The past two weeks, I read through Dr Nicholas Kardaras’ book “Glow Kids: How Screen Addiction Is Hijacking Our Kids-and How to Break the Trance”. I believe it is a must-read for any parent or educator. Dr Kardaras makes a convincing case for the developmentally appropriate use of digital technology and I am afraid, as I have suspected for a while, that parents and educators are not doing this well – I feel convicted both as a technology advocate and parent of young children.
In short, students younger than twelve need to spend as little time as possible on or in front of digital devices (e.g. TV, Xbox, PlayStation, smartphone, tablet, etc.) and research suggests that children under two and a half should not be allowed time in front of any screens whatsoever. Studies have confirmed that the overuse of digital technology has a negative impact on children’s brain development and it may manifest itself in a range of behavioural and learning disorders. It should come as no surprise that unstructured play and time in nature are some of the most valuable activities to develop a healthy brain.
The biggest challenge the present adult generation faces is whether we will have the guts to challenge our own thinking about digital devices and how we use them. We will also have to take on the strong marketing forces we are being subjected to, forces that have very cleverly sold us the idea that if we don’t expose our children to copious amounts of digital technology, they will be left behind. This is a false idea. Telling evidence is that some of the most successful Silicon Valley executives, the birthplace of many new digital technologies, do not allow their children much time on devices. It is also not uncommon to find their children in outstanding schools who do not use digital technology in teaching and learning.
I am concerned about the place digital technology has taken in society. A good friend wisely commented over the holiday “we will become like the things, e.g. technology, we ‘worship'”. Scripture teaches “they who make idols are like them; so are all who trust in and lean on them” (Psalm 115:8) and “the idols of the nations are silver and gold, the work of men’s hands. [Idols] have mouths, but they speak not; eyes have they, but they see not; They have ears, but they hear not, nor is there any breath in their mouths. Those who make [idols] are like them; so is everyone who trusts in and relies on them” (Psalm 135:15-18).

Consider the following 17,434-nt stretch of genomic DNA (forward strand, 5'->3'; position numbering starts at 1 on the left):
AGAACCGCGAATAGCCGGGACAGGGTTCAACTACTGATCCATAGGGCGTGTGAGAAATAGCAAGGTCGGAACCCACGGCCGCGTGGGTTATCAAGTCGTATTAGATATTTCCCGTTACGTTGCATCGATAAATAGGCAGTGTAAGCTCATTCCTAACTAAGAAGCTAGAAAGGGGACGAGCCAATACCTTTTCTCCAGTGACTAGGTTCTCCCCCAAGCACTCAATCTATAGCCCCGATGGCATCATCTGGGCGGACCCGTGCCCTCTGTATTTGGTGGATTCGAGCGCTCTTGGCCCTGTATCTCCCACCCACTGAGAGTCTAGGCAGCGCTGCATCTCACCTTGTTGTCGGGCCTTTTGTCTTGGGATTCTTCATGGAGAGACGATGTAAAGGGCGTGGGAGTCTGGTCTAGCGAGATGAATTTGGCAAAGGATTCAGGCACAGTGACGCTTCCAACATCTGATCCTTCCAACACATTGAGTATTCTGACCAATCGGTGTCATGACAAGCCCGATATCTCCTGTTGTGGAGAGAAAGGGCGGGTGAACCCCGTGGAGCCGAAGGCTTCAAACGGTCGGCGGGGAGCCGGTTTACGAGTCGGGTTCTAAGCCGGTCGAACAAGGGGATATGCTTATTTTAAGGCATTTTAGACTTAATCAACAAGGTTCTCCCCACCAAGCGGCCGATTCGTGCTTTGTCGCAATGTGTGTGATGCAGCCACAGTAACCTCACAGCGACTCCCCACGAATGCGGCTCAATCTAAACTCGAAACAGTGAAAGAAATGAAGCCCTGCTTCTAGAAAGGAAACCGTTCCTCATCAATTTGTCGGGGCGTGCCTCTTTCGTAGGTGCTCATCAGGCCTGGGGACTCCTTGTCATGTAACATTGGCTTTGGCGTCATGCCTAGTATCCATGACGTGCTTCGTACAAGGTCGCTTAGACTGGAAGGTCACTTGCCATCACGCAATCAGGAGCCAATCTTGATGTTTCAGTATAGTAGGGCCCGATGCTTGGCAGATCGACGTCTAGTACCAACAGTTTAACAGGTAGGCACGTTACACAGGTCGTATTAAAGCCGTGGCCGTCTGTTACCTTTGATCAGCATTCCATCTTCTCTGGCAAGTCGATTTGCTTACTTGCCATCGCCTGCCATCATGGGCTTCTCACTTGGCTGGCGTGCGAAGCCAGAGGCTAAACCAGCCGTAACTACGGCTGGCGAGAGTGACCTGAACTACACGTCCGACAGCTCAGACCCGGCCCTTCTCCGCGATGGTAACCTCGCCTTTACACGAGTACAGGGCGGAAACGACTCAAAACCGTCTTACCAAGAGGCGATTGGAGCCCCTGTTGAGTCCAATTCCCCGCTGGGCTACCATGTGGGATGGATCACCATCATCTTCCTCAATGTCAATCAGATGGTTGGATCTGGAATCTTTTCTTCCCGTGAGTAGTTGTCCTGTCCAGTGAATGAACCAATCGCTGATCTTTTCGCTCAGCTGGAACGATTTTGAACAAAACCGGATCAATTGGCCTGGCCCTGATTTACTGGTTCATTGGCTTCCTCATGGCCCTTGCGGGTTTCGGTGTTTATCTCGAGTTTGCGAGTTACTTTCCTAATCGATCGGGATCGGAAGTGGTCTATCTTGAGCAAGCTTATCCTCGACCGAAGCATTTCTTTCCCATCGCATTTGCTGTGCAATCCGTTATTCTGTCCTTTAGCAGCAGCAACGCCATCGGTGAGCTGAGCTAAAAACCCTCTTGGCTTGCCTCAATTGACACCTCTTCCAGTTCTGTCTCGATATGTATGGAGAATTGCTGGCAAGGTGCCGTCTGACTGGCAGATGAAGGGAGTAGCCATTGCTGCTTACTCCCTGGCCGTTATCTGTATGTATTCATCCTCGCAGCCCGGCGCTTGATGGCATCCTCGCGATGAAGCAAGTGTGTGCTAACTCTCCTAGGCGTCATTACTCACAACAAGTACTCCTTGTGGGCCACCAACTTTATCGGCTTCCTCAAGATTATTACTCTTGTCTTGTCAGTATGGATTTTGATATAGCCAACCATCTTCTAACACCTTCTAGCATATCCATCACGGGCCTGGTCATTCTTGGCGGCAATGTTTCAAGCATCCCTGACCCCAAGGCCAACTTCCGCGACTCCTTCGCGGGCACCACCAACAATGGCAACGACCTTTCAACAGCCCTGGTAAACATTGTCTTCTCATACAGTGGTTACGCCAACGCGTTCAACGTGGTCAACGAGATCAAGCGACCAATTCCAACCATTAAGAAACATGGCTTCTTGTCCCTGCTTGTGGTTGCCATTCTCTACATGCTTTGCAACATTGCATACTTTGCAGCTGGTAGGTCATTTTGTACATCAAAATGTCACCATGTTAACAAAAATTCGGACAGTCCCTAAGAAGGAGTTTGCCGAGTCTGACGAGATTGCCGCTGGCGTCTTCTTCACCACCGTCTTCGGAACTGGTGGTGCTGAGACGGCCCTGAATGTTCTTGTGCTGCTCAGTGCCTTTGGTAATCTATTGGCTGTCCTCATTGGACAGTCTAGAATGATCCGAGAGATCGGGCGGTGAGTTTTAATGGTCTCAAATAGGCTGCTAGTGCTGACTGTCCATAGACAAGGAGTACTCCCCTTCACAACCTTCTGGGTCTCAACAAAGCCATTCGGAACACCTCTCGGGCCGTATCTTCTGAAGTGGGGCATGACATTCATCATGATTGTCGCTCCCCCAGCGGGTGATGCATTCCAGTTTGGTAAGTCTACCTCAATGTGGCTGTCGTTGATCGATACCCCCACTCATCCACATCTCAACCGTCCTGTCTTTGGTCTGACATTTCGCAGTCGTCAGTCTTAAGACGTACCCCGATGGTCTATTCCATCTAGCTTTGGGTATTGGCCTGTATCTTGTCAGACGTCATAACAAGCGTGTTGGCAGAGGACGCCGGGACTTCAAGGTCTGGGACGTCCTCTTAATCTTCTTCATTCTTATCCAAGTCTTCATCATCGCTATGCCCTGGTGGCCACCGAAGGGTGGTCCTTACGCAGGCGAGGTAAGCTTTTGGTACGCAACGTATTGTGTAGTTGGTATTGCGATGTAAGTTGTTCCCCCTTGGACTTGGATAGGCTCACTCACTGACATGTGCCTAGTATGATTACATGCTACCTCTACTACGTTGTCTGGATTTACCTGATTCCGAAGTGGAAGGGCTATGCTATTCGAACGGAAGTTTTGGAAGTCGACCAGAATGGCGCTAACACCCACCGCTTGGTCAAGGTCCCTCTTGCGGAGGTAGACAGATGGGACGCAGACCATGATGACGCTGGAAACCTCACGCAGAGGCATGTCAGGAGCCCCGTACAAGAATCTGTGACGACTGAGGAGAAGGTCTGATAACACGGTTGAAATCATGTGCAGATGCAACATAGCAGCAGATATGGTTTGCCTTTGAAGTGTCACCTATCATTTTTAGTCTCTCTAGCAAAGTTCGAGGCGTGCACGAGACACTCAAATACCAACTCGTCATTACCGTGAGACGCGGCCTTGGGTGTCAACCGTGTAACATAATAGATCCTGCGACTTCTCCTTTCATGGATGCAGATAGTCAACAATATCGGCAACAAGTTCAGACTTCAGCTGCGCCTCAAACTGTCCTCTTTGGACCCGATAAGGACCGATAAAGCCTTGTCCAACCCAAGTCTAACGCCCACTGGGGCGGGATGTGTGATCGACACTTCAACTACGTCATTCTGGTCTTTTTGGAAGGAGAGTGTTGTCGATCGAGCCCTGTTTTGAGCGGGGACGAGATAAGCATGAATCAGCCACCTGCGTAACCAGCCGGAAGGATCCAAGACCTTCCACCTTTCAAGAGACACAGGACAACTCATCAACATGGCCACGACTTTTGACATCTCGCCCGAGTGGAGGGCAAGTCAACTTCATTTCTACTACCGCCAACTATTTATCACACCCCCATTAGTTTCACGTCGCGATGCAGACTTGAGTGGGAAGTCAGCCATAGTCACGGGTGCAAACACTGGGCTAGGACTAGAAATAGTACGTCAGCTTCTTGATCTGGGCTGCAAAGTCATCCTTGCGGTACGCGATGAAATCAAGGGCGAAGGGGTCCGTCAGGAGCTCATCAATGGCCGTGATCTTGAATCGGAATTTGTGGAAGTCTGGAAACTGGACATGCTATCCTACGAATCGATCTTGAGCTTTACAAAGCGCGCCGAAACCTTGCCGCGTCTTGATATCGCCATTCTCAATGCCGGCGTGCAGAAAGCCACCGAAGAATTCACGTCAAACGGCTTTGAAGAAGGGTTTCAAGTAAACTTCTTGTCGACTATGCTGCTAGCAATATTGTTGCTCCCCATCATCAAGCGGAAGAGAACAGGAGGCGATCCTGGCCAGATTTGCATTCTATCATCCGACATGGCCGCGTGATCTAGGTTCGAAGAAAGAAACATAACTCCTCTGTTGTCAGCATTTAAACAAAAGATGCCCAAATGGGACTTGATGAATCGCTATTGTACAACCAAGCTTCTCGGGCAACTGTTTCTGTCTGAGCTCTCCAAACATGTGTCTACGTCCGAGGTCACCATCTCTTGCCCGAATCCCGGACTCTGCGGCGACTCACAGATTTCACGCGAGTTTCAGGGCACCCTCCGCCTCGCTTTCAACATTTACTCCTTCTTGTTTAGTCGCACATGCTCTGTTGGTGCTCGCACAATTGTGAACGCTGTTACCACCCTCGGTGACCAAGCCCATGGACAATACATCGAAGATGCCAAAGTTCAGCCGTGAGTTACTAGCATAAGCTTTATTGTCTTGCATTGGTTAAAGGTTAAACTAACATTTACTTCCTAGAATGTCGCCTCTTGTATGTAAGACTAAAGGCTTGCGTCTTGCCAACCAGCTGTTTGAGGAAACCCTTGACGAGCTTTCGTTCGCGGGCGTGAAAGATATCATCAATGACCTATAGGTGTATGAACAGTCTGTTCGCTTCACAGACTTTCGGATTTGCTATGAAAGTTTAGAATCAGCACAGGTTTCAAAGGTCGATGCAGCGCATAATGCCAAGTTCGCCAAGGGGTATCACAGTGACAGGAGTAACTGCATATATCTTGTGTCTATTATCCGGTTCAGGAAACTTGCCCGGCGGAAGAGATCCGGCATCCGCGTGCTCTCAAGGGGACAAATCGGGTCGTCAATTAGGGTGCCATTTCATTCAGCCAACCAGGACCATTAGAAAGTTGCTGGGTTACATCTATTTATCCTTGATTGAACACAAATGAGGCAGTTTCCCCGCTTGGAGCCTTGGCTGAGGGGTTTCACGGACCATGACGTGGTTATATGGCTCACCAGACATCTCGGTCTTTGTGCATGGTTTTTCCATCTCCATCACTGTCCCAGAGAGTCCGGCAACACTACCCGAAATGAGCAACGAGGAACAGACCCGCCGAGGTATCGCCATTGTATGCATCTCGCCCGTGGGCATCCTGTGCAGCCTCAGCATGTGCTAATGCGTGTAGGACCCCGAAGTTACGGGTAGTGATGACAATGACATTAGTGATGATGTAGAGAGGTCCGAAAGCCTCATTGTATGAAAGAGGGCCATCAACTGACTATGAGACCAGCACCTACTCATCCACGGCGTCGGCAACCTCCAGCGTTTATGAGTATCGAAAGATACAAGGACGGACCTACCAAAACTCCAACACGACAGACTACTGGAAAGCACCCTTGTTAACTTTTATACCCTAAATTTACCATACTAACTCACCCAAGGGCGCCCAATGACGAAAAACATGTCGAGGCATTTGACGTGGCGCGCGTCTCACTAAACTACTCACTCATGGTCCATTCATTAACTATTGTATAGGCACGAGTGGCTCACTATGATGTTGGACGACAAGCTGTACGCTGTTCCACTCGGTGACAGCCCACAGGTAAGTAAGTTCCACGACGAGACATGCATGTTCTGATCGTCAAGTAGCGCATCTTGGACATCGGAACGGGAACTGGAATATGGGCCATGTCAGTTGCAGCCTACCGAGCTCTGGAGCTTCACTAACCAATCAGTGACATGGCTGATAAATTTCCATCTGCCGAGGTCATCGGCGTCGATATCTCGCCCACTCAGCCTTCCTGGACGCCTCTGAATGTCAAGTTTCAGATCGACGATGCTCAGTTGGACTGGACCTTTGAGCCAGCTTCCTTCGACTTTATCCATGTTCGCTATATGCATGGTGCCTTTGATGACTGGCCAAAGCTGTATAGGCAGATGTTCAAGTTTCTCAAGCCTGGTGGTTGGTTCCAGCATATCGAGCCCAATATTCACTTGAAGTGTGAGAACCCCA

How are we going to respond to the advance of digital technology when we know that it, at times, is negatively impacting how we relate to others, that society seems to “unseeingly” and “unhearingly” adopt it even though discerning teachers and parents know from observation, and scientific research has shown us, that the overuse and developmentally inappropriate use of digital technology are not good for our kids?
Please do not misunderstand me: I am not becoming a technology naysayer. Digital technology is an important tool that I use every day to fulfil my responsibilities. I just think we are not quite getting it right yet and that we have succumbed to the influence of clever marketing that ultimately does not have the well-being of our children at heart.
We do need to teach our students to solve problems with the technology that is available to them. This will not only help them to be salt and light in this world, i.e. make a positive difference to the “wicked” problems (please check the definition) of this world, but also impact the nations with the Good News of Jesus Christ. Let’s take a stand for the thoughtful use of digital technology in our homes and education in New Zealand.
- Glow Kids: How Screen Addiction Is Hijacking Our Kids-and How to Break the Trance by Dr Nicholas Kardaras – https://www.amazon.com/Glow-Kids-Addiction-Hijacking-Kids/dp/1250097991
- A wicked problem is a problem that is difficult or impossible to solve because of incomplete, contradictory, and changing requirements that are often difficult to recognize. – https://en.wikipedia.org/wiki/Wicked_problem
- Photo credit: schopie1 via Foter.com / CC BY-SA